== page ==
The whole of Otmoor is currently closed due to the uncovering of an unexploded WW2 bomb on the Flood Field. The MOD are on site and planning to deal with it this morning. Please do not try to come to the reserve or the surrounding areas of the moor, as you will be turned away. Once the exclusion zone has been lifted we will make a posting.
Monday night, turtledove, grasshopper warbler, 60 sand martins, juv redshank, drumming snipe, lesser whitethroat, reed and sedge warblers still singing, and painted lady.
I was interviewed for Radio Oxford on Thursday afternoon. One of the readers of this blog, Martin Feynes (I hope that I've spelt the surname correctly), has developed a walk all around the outskirts of Oxford which they are featuring on the Jo Thoenes show on BBC Radio Oxford over the coming weeks, looking at a different section of the walk each time. This time it was the starting point at Port Meadow and to add some local interest they brought me in to talk about the bird life on the Meadow. The relevant section starts 13:50 minutes in and lasts about five minutes. Please note that the podcast will only be available until next Wednesday and can be foundhere
1 Green Sandpiper (Lake H/I) 1 Curlew (Plover pit, which now very dry). Appeared to fly off later. 2 pairs Common Tern, at least one of the pairs had young. Plus Reed Bunting, Reed Warbler, Willow Warbler (with young), Goldcrest, Chiffchaff, Blackcap and Dunnock.
Grimsbury Reservoir 7 Sand Martin: Groups of 5 and 2 heading south fairly rapidly. Migrating out already?. 4 Common Tern Bullfinch: juv. juveniles also seen; Robin, Goldfinch, Blue tit (plenty, Long tailed tit (one family), Great tit (one family), Sedge warbler, PW (2 family groups), Mallard, Moorhen and Great spotted woodpecker. Grey Wagtail: m. Nesting near the entrance. Carrying food and aggitated behaviour.
Could anyone with any more info on this bird and especially a picture please contact me through the otmoorbirding blog. Thanks Peter It was found yesterday by Carol Monger. There's a photo of it on Flickr which I've copied to here. It may well be the Port Meadow bird. (Adam)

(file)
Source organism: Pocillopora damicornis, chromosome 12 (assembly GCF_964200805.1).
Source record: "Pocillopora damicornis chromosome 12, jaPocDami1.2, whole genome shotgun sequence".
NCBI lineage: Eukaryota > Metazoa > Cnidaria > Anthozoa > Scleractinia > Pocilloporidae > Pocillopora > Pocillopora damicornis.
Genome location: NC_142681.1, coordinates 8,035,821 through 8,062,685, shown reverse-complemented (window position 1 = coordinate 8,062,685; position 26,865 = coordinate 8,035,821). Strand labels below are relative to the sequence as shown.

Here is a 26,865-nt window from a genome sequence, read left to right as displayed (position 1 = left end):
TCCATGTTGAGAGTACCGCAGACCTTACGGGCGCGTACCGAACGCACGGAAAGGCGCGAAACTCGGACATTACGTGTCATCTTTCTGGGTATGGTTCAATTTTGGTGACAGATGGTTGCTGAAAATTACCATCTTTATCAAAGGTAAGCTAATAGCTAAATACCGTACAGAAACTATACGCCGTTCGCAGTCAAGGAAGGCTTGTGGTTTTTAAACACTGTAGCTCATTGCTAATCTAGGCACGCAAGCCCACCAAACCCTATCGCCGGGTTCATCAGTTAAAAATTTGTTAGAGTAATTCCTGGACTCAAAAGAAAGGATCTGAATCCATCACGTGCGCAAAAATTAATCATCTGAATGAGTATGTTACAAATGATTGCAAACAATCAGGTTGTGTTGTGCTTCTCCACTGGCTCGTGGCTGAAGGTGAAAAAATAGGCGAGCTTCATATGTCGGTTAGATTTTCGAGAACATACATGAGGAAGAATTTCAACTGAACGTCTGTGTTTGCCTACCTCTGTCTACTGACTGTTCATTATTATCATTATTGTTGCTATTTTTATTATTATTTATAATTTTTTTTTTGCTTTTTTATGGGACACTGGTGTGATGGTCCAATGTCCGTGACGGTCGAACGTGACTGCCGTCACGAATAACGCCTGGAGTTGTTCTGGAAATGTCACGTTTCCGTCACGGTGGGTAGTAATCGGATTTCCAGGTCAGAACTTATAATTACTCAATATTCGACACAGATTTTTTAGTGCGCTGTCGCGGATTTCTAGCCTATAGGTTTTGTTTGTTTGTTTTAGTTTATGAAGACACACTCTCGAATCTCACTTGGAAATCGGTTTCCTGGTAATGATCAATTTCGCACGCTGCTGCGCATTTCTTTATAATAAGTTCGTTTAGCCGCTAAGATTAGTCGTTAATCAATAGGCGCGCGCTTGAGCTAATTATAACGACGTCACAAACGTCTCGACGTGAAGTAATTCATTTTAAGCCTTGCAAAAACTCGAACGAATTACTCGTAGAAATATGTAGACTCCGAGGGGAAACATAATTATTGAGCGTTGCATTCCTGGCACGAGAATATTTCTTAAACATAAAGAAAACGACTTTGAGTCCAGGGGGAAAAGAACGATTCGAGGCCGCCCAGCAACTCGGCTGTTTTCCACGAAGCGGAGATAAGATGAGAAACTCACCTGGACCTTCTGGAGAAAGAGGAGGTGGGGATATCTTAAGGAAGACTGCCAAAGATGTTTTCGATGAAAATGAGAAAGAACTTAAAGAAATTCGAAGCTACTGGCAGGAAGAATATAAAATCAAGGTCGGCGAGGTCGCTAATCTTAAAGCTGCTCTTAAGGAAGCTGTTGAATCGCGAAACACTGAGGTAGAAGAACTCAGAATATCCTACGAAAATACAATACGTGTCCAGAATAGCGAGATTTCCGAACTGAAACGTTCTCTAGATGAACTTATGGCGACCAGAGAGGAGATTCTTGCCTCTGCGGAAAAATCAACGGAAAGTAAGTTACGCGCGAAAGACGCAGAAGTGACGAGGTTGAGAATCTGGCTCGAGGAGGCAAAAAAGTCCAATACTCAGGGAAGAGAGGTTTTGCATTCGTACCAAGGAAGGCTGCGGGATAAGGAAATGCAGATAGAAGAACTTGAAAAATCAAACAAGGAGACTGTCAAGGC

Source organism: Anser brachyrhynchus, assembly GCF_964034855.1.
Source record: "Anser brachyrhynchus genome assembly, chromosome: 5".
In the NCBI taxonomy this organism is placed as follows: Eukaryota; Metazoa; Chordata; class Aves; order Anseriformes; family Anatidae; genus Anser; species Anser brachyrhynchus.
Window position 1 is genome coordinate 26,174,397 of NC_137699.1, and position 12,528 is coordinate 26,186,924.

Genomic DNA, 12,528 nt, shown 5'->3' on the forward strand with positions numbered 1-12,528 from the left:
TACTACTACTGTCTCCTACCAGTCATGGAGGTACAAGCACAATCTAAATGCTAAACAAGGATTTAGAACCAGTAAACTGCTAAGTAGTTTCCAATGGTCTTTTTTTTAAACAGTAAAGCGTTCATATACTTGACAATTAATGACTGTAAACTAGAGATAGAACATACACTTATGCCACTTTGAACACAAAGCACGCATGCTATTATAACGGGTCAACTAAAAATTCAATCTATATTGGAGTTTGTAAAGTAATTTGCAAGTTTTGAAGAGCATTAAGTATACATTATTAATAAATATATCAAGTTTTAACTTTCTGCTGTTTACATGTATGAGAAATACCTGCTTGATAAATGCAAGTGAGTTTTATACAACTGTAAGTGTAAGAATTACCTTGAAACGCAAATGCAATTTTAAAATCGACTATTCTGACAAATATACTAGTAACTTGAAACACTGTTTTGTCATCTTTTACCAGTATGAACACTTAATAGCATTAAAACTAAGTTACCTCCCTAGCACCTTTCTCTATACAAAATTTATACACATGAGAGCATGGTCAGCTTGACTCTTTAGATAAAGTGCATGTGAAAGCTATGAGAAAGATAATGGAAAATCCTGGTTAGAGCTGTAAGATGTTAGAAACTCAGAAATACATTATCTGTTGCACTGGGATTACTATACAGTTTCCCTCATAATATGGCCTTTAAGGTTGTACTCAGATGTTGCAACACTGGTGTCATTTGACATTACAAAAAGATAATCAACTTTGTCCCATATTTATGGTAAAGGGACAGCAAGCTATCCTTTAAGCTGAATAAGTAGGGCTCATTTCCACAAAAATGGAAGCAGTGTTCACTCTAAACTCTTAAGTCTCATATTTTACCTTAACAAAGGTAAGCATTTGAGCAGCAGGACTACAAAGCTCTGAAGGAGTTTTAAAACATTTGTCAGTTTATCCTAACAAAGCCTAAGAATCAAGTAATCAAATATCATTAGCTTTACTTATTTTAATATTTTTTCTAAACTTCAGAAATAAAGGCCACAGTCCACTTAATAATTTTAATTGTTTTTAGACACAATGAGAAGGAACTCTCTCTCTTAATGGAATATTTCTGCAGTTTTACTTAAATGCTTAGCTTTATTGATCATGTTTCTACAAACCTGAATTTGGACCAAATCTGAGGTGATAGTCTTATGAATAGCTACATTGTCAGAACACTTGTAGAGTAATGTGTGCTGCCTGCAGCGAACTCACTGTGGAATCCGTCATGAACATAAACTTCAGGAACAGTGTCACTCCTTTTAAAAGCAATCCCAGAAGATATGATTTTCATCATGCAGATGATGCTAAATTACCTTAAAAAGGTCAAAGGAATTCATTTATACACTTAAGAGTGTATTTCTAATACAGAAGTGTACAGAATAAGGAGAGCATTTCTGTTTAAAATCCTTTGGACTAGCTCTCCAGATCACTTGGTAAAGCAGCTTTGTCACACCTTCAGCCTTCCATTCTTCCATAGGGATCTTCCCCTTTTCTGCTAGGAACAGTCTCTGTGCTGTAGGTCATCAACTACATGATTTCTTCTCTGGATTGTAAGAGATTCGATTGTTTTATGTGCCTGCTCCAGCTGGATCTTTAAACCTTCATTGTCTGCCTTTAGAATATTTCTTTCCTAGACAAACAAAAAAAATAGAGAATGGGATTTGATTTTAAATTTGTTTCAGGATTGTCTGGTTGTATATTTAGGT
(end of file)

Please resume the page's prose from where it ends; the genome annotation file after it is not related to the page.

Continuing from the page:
With the two sets of spoonbill sightings yesterday in the county one could wonder whether the Port Meadow bird was one of the party of three that were at 1066 earlier. By looking at the bill pattern there was only one of the 1066 Three that it could have been (the middle bird) so I've done a more detailed comparison photo below. Although the bills are at different angles there seems to be subtle differences in the pattern of yellow at the end of the bill. It's also difficult to judge but the 1066 bird doesn't seem to have much of a crest and has darker markings under the chin (c.f. the photos on Port Meadow Birding). All this would lead to the conclusion that this was a different bird.
1066 is the name given to the wetland north of the B4016 between Drayton and Sutton Courtenay. This is a private site with no public access but more importantly has vulnerable breeding birds prone to disturbance. Despite this, several people have been noted walking down to the waters edge. We have received an appeal from the landowner for birders to view only from the road and on no account enter the field. Please adhere to this request. The water levels of this fabulous piece of habitat are managed specifically for birds and we do not want to upset the landowner and risk jeopardizing the continued maintenance of this valuable site. So for the sake of the birds please keep out. Obviously not every birder in the county will see this message so if you visit 1066 and see someone going where they’ve been asked not to, please point out the error of their ways.
There is currently an interesting Aythya hybrid on the lake at Buscot Park visible from the bridge along the bridleway which run south from the A417 3 kms west of Faringdon (SU 252969). From a distance it superficially resembles a drake Redhead but on closer inspection there's a lot wrong with it, not least when it flies. It spends much of the time with a drake Pochard. Something of interest though in these quiet times locally.